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15 Tips to Manage Social Media Risks
Saturday, October 9, 2010

Social networking presents many opportunities for companies that use it properly. But those that don't may face reputation damage, defamation cases and intellectual property lawsuits. So, armed with the following tips, try a little role-play. Pretend you are a plaintiff's lawyer and take a fresh look at your company's social networking activities. Think about the potential claims an attorney could raise on behalf of a client. Then, think about how you can apply these guidelines to minimize your risks.

#1: Don't Be Fooled by Informality

Horror stories persist about how the perceived informality of email caused employees to think there was latitude to say things that would be inappropriate in formal contexts. That same trap lurks in the social media. Employees must know they are subject to traditional legal principles.

#2: Know the Implications of Employee Posts

Employers are generally held responsible for all employee's actions that are performed as a part of their job. Remind staff that existing employee guidelines also apply to online posts -- and create a social media policy that unambiguously formalizes acceptable behavior.

#3: Think Twice About Outside Submissions

Risks arising from posts or comments by third parties can be avoided by simply not allowing them. Not allowing posts or comments by others can have practical downsides, however. Chief among these is limiting opportunities for interaction with potential customers.

#4: If You Make a Mistake, Fix It

Should you determine that a mistake was made and that what you posted was a false, derogatory statement, a prompt correction or clarification should help reduce potential damages. Plus, it furthers the goal of providing accurate information to your audience.

#5: Never Make Promises You Can't Keep

If you say you will do something, make sure you follow through. This will help avoid potential liability for claims such as misrepresentation or breach of contract. It will also help keep you from earning the unwanted ire of disappointed customers.

#6: Monitor Your Online Presence

Regularly monitor your online pages and profiles so that you can promptly detect if your page or profile has been hijacked or modified by an outside party without permission. They may send messages you did not create and attribute them to you.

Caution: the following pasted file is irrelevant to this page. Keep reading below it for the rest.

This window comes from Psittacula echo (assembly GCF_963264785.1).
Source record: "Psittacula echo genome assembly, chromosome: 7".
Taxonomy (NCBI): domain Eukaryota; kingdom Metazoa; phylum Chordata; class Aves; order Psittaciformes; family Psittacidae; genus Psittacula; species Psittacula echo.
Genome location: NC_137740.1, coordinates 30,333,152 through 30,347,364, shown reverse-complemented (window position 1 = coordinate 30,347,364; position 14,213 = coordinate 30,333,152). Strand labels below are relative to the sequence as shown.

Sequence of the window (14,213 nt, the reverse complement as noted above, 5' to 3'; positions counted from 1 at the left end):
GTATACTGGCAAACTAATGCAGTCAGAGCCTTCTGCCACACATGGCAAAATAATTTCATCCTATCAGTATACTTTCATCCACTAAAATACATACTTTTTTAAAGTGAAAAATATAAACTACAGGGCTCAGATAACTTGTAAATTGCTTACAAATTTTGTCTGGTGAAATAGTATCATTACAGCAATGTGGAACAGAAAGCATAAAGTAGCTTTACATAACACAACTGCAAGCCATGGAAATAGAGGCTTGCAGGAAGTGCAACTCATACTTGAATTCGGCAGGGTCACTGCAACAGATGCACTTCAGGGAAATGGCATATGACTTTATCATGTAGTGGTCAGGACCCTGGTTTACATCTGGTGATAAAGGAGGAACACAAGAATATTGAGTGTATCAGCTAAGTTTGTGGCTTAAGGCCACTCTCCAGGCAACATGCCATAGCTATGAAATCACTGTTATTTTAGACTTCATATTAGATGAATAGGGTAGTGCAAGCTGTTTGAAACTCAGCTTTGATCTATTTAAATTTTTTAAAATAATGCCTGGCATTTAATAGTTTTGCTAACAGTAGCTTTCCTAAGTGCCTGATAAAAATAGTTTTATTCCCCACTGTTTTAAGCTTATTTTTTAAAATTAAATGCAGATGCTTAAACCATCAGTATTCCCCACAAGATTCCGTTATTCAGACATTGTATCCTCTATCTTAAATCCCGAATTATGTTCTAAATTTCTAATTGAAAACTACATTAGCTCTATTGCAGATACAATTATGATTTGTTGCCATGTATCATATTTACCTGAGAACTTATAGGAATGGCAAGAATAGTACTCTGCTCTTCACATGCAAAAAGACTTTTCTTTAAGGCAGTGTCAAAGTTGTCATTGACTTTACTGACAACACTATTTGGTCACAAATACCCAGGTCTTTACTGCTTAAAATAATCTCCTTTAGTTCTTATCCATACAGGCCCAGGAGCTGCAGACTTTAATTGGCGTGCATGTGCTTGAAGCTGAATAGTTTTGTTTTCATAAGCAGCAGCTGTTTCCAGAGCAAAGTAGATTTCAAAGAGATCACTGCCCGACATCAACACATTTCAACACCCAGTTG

#7: Comply With Regulatory Requirements

If your business is in a heavily regulated industry, be sure you are not violating applicable requirements. If your business is a publicly traded entity that is subject to SEC regulations, do not run afoul of rules such as those regarding public statements.

#8: Follow Advertising Restrictions

To the extent that your social networking efforts may be viewed in whole -- or even in part -- as an advertising method, you will need to comply with all applicable advertising, "deceptive practice" and "unfair competition" laws and regulations.

#9: Appreciate Social Media's Global Reach

Facebook reports that about 70% of its half a billion users are outside the U.S. The laws of many jurisdictions may potentially apply, which, among other things, may not be as protective of certain rights as U.S. laws are -- and may not provide the privileges that U.S. laws do.

#10: Labeling It "Opinion" Doesn't Make It So

Statements may be protected from constituting defamation if they are not capable of being proven true or false. But merely labeling something an opinion does not necessarily give it a free ride, and words like "I think" or "I believe" do not assure protection for what follows.

#11: Qualify Your Language

You may obtain some insulation from certain claims by appropriately qualifying language. If there is doubt, use less-than-absolute words like "may" or "might" rather than "will." Terms like "alleged" or "reported" may also reduce certain liability risks.

#12: Use Appropriate Disclaimers

You may obtain some insulation from liability by posting disclaimers. A disclaimer is not perfect or ironclad by any means, of course, and the degree to which courts uphold them is not absolute, but it is always better to have one than not. They can definitely help.

#13: Maintain Confidentiality

Businesses that receive client or patient confidences must maintain that confidentiality. Possible sanctions for breach may include termination of employment, loss of professional license, significant civil liability -- or even criminal liability.

#14: Purchase Sufficient Liability Insurance

Review your policies to determine if the types of potential risks described in this list are covered. Consider obtaining additional coverage if they are not, such as third party media liability coverage for infringement and liability costs associated with internet publishing.

#15: Retain Counsel Before You Have a Problem

Be sure to consult with experienced counsel about all social media matters before you begin to leverage all the opportunities it offers. Receiving legal advice from an expert about the specific online activities you plan to engage in will provide the best protection.


Written by Lawrence Savell. 

Lawrence Savell is counsel at Chadbourne & Parke LLP.

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